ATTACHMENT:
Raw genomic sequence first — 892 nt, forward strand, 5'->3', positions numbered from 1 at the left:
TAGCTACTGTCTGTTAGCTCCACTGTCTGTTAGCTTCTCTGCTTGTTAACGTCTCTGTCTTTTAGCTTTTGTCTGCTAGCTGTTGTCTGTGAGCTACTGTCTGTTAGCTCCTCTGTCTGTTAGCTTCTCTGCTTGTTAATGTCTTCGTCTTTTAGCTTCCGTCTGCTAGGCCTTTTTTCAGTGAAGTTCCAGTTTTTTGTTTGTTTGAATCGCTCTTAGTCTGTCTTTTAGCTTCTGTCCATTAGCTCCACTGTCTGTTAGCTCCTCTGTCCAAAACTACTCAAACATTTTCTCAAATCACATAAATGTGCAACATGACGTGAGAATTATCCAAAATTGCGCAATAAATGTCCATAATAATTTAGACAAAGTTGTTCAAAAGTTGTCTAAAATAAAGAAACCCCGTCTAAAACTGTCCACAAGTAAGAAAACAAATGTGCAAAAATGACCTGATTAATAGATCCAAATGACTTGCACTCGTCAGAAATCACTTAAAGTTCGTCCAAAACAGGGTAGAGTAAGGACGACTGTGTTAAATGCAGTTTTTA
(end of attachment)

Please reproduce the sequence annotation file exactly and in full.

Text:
Raw genomic sequence first — 892 nt, forward strand, 5'->3', positions numbered from 1 at the left:
TAGCTACTGTCTGTTAGCTCCACTGTCTGTTAGCTTCTCTGCTTGTTAACGTCTCTGTCTTTTAGCTTTTGTCTGCTAGCTGTTGTCTGTGAGCTACTGTCTGTTAGCTCCTCTGTCTGTTAGCTTCTCTGCTTGTTAATGTCTTCGTCTTTTAGCTTCCGTCTGCTAGGCCTTTTTTCAGTGAAGTTCCAGTTTTTTGTTTGTTTGAATCGCTCTTAGTCTGTCTTTTAGCTTCTGTCCATTAGCTCCACTGTCTGTTAGCTCCTCTGTCCAAAACTACTCAAACATTTTCTCAAATCACATAAATGTGCAACATGACGTGAGAATTATCCAAAATTGCGCAATAAATGTCCATAATAATTTAGACAAAGTTGTTCAAAAGTTGTCTAAAATAAAGAAACCCCGTCTAAAACTGTCCACAAGTAAGAAAACAAATGTGCAAAAATGACCTGATTAATAGATCCAAATGACTTGCACTCGTCAGAAATCACTTAAAGTTCGTCCAAAACAGGGTAGAGTAAGGACGACTGTGTTAAATGCAGTTTTTA